How Do Most Companies Get Hacked? Understanding Common Vulnerabilities and Attack Vectors

In today’s digital world, companies face a growing range of cyber threats. Despite the advancements in cybersecurity, no organization is completely immune from hacking attempts. Understanding how most companies get hacked can help you strengthen your defenses. In this blog post, we’ll explore common vulnerabilities and the attack vectors that hackers use to gain unauthorized access to company systems.

Phishing Attacks: The Human Element

Phishing is one of the most prevalent attack methods, often exploiting human error. In a typical phishing attack, hackers send fraudulent emails that appear to be from a trusted source. These emails aim to trick employees into clicking on malicious links or providing sensitive information. Phishing can lead to stolen credentials, malware installation, and unauthorized access to company networks.

Weak Passwords and Credential Reuse

Many companies still rely on weak or default passwords for critical systems. Hackers use automated tools to crack these passwords, gaining unauthorized access to sensitive data. Credential reuse—where employees use the same password across multiple platforms—also poses a significant risk. A single data breach can give hackers access to multiple systems if credentials are reused.

Software Vulnerabilities and Unpatched Systems

Outdated software and unpatched systems are common entry points for hackers. Cybercriminals often exploit known vulnerabilities in operating systems, applications, and network devices to gain unauthorized access. Failing to apply security patches in a timely manner can leave a company exposed to a range of attacks, including ransomware and remote code execution.

Insider Threats

Not all threats come from outside the organization. Insider threats occur when employees or contractors misuse their access to company systems for malicious purposes. This can include data theft, unauthorized access, or sabotage. Insider threats can be challenging to detect because insiders often have legitimate access to critical systems.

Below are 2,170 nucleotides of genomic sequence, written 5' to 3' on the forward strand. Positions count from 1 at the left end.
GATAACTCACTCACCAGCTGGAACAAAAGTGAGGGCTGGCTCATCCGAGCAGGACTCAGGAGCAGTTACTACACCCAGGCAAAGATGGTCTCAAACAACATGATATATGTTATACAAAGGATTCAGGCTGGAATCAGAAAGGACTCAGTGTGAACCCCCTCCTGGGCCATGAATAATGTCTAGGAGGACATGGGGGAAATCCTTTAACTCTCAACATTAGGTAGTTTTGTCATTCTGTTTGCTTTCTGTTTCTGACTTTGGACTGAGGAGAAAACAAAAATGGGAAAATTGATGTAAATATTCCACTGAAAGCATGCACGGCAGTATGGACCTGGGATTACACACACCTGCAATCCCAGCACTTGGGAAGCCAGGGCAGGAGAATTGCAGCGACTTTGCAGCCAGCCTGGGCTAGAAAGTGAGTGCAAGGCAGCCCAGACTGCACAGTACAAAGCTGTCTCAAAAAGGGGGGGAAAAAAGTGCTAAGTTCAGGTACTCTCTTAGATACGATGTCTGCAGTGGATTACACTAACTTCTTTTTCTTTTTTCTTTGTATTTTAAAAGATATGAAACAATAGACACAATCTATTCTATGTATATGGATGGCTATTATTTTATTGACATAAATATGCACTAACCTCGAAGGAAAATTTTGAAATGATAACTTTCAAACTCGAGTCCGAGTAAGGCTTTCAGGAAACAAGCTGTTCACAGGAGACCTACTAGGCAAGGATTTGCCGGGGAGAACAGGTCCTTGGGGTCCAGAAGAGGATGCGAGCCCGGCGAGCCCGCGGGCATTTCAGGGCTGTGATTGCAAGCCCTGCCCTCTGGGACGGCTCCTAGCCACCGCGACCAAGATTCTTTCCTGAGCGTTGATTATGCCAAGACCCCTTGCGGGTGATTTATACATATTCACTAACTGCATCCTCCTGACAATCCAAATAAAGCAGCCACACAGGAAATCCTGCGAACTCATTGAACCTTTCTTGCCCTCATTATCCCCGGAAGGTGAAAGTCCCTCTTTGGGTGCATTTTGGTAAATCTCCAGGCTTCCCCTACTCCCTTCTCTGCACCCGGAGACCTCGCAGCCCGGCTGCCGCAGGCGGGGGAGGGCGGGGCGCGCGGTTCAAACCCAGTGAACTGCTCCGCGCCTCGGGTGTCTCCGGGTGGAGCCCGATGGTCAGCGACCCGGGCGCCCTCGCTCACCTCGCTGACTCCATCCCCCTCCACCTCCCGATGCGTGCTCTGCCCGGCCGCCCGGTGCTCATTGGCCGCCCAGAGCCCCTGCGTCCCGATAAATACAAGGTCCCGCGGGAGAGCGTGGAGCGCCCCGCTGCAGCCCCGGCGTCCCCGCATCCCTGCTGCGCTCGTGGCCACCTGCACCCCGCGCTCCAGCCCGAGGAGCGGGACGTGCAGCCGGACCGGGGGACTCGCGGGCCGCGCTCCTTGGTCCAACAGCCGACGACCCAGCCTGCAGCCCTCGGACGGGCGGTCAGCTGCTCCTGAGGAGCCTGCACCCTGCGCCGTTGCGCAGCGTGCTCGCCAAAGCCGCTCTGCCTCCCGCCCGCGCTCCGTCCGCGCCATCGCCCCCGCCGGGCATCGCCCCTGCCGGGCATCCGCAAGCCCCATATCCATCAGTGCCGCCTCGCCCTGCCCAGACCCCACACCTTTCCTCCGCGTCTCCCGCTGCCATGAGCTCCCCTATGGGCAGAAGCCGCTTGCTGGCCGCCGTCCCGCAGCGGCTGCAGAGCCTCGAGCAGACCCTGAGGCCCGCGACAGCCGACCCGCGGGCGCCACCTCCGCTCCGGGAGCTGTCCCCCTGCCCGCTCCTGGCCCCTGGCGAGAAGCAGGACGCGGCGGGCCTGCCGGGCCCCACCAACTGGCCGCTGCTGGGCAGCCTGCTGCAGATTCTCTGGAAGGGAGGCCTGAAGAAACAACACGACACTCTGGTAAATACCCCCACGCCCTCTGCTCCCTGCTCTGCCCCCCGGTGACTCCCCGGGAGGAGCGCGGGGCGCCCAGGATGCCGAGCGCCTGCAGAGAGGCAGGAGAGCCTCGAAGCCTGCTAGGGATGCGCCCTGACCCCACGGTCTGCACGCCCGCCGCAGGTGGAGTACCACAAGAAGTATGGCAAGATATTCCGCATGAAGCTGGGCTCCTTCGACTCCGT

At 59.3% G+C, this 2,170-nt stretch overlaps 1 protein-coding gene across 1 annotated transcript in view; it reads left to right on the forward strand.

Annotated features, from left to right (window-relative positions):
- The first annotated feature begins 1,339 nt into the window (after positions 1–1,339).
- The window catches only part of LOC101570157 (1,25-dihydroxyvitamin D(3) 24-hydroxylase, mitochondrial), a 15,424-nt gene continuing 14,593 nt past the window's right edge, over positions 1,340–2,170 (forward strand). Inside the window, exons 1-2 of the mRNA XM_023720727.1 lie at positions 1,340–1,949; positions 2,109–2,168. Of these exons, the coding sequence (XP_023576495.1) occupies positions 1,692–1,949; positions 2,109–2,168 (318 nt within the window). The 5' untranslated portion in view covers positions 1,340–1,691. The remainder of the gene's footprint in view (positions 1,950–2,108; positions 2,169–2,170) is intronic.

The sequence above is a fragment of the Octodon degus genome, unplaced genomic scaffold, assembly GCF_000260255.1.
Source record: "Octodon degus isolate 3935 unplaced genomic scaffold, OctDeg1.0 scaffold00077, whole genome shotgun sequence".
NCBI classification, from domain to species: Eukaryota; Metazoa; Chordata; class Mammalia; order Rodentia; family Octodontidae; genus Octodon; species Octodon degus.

Social Engineering and Business Email Compromise

Social engineering attacks manipulate individuals into revealing confidential information or performing actions that compromise security. Business Email Compromise (BEC) is a common social engineering tactic where hackers impersonate executives or other trusted individuals to authorize fraudulent transactions or gain access to sensitive data.

Insecure Cloud Configurations

As companies increasingly move their data and applications to the cloud, insecure cloud configurations have become a major concern. Misconfigured cloud storage or services can leave data exposed to unauthorized access. Hackers often scan the internet for misconfigured cloud resources, allowing them to access sensitive information without needing complex hacking techniques.


Companies face a wide range of threats from various attack vectors. By understanding the common ways companies get hacked, you can take proactive steps to strengthen your cybersecurity posture. Educate your employees about phishing and social engineering, enforce strong password policies, keep your software up to date, and regularly review your cloud configurations. Additionally, consider implementing advanced security solutions like multi-factor authentication and security information and event management (SIEM) to detect and respond to threats in real-time. By taking a holistic approach to cybersecurity, you can significantly reduce the risk of a successful cyberattack.